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Re: ANOTHER COASTA SHIP IN TROUBLE
« Reply #7 on: February 28, 2012, 04:59:24 PM »

My understanding is that there are normally one or more emergency generators situated on the higher decks which are designed to keep the sufficient lights and communications facilities operating while the ship is evacuated should the main generators fail. There is reference to a generator being in operation on Costa Allegra but that it of course has only limited capacity and is probably not designed to be run for extended periods. I can't imagine there would be battery capacity on board to keep the lights etc. going for more than a few hours at most.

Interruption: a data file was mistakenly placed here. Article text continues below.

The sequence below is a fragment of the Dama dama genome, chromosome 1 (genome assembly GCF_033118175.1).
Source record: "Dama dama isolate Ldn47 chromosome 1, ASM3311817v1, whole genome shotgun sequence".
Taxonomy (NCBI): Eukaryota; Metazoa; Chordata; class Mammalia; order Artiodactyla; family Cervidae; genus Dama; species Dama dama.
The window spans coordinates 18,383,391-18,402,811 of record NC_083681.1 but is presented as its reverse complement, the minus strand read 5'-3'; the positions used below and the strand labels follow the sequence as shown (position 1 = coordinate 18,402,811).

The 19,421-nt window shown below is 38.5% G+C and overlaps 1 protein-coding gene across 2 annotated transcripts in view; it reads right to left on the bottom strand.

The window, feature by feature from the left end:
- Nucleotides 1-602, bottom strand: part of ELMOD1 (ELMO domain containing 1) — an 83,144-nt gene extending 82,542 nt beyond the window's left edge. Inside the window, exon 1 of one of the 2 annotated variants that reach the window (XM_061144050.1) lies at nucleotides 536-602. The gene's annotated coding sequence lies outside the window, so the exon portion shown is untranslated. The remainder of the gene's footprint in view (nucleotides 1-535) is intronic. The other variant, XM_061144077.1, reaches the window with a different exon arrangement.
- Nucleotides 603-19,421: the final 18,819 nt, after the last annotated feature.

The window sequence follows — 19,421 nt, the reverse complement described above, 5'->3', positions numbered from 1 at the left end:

I should think the crew of the fishing boat towing her are rubbing their hands with glee - Salvage!

Colin

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Shipmate60

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Re: ANOTHER COASTA SHIP IN TROUBLE
« Reply #8 on: February 28, 2012, 05:14:23 PM »

It should be "Lloyds Open Form"
The full value of the ship AND cargo!

Bob
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Shipmate60

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Re: ANOTHER COASTA SHIP IN TROUBLE
« Reply #9 on: February 28, 2012, 05:30:41 PM »

"Emergency Switch Board